The Rhythm of Your Step Matters

Originally Posted on July 5, 2017

If you are a runner you have heard many popular terms over the years on how to help your form. Some of these could be heel striker, minimalist shoes or maybe barefoot running. It is hard to distinguish what we should be paying attention to and what is important. In some instances, this can be difficult to answer, but in this case I would like to simplify this for you. In doing so I will introduce a new word, cadence.

Before I explain this word to you I would like to explain why it is important. Currently we do not have any research that states it is better to land on your heel or the ball of your foot. In fact, a study would state that somewhere between 80-90% of elite marathon runners heel strike. So how do you reduce risk of injury? We do know that if you land with your foot under your hips and not out in front of your body it significantly reduces the amount of load the legs have to absorb. One way in which we can ensure you do this is to change cadence.

In the end, cadence means how many steps you are taking per minute. For a good visual, I would like you to imagine someone walking their dogs. One dog is a chihuahua and one is a Great Dane. The biggest difference being the speed at which the feet are moving; the chihuahua moving the feet, or paws, much faster than the Great Dane. This means the chihuahua has a much higher cadence than the Great Dane. I will explain in the next few paragraphs why everyone should strive to be chihuahuas.

What do you need… Someone to measure your cadence, which is best done on a treadmill. There are many phone apps out there in order to help with this. Your amazing helper will tap the application to the rhythm of your steps and this will give you your cadence. Generally, this will be around 150-180 beats per minute. The goal is to be close to 180 BPM, but if you start at 150 BPM you should be slowly progressing to 180 BPM or else you will have a difficult and frustrating time. This can be done by increasing by 10 BPM, or adding 5% of your overall BPM each time. Now you should go on a few runs until you find it becomes your natural rhythm. Most apps also allow you to play any beats per minute repetitively, and you will notice that your legs will naturally want to copy the rhythm.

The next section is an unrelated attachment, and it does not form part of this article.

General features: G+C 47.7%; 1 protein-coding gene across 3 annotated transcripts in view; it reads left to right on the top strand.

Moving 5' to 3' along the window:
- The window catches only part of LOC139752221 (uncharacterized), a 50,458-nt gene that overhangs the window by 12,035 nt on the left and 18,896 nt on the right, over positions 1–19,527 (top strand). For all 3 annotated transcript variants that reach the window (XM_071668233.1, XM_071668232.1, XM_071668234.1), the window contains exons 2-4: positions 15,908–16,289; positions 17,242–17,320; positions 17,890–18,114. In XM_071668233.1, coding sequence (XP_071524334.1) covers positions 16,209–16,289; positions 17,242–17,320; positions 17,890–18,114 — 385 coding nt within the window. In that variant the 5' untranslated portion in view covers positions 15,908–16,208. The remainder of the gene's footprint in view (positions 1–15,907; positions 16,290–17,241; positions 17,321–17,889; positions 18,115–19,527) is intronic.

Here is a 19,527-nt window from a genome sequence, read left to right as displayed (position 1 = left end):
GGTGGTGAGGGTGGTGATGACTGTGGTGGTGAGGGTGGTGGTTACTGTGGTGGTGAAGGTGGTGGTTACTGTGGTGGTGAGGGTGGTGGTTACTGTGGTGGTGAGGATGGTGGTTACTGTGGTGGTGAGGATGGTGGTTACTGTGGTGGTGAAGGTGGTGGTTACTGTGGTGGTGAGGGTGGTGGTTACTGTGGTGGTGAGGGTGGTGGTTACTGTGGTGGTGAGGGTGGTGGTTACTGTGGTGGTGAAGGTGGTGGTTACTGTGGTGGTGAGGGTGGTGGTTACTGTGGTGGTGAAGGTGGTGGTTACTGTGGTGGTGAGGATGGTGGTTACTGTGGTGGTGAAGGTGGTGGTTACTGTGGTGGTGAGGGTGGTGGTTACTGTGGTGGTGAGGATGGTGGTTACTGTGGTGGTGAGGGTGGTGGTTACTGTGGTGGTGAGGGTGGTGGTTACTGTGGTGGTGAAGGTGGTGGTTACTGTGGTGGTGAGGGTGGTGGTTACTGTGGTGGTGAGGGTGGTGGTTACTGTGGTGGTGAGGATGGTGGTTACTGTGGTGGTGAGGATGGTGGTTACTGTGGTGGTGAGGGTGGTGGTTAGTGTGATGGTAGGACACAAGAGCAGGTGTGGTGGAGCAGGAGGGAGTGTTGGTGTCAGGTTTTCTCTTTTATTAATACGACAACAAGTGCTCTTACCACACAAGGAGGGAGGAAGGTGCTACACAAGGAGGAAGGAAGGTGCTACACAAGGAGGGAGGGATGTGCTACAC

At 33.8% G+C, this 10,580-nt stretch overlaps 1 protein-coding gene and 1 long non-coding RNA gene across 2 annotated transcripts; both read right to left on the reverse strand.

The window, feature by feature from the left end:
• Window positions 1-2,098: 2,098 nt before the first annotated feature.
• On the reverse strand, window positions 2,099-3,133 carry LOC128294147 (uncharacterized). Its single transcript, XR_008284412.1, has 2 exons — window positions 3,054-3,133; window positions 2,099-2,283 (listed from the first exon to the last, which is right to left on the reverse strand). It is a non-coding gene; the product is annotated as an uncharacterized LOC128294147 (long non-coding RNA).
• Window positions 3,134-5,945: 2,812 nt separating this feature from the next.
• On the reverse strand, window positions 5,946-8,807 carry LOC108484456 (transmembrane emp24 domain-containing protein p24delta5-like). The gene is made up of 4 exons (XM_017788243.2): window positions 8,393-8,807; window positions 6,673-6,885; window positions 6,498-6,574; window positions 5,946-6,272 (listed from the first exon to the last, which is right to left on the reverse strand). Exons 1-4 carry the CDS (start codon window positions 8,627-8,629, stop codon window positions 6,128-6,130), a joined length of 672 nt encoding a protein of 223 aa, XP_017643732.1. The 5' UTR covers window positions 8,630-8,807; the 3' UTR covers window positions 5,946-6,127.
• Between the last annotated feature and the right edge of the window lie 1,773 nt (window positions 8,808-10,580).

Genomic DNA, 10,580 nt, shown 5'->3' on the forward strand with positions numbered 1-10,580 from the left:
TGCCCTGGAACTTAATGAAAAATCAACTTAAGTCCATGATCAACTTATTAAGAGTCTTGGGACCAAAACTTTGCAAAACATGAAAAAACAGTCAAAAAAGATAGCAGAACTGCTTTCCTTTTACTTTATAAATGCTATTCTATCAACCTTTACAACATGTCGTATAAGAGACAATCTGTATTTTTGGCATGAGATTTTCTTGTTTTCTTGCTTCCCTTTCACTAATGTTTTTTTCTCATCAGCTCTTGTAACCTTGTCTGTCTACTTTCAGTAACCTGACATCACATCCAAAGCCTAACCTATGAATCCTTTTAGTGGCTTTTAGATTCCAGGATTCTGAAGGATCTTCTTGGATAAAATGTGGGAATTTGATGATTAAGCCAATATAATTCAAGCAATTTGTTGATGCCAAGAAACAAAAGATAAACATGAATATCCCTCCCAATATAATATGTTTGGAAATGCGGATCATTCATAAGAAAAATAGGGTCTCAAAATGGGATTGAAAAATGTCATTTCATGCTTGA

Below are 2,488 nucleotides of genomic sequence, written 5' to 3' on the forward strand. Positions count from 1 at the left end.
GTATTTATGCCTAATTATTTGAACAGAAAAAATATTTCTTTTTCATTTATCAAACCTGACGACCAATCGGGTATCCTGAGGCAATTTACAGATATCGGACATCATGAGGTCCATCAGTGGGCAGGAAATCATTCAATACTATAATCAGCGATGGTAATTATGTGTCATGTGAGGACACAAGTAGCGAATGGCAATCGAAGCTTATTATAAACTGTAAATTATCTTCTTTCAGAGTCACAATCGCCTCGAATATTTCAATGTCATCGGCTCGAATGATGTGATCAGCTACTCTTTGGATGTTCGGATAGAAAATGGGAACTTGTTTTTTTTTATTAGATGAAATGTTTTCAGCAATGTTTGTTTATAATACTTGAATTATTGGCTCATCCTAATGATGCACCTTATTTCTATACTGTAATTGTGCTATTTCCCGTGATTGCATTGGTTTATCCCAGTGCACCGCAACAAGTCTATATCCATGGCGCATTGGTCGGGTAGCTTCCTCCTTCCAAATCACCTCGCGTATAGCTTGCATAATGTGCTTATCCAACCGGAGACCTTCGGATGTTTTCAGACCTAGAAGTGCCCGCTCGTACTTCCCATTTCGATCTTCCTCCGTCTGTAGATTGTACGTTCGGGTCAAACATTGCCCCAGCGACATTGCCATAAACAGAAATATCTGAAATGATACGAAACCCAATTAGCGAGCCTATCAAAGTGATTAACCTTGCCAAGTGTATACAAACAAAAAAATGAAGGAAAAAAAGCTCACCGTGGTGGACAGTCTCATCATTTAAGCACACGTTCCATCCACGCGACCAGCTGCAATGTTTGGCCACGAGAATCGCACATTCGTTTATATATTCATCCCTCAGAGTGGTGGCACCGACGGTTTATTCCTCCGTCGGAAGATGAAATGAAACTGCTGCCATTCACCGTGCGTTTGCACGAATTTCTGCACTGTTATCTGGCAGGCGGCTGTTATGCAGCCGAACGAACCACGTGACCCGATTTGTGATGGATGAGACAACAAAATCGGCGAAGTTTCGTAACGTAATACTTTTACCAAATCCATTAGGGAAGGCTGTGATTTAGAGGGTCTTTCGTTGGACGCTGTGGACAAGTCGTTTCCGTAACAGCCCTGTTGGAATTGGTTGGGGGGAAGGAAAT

So why is this important? If you can land with your feet closer to underneath your hips, you decrease the amount of force that goes into your legs with this adjustment. You can hopefully prevent some of the repetitive stress injury that can occur with running. This does not always work perfectly, but surprisingly helpful. There are many other dysfunctions that can occur with running to cause pain, so by no means is this a cure at all. This is why I recommend you should see a professional to assess your running to be sure you have solid running mechanics. Now go find a friend, assess and add this knowledge to ensure you continue to have a life full of healthy running.

Written by Travis Moore, Physical Therapist at Lafayette Physical Therapy, Inc.

Arranged and Edited by Zack Krumland, BSBA, PR & Marketing Coordinator

This article is intended as general health information and is not intended to provide individual specific medical advice, professional diagnosis, opinion, treatment or services to you or any other individual. Please consult your doctor or a medical professional before starting or changing a health, fitness, or nutrition program.

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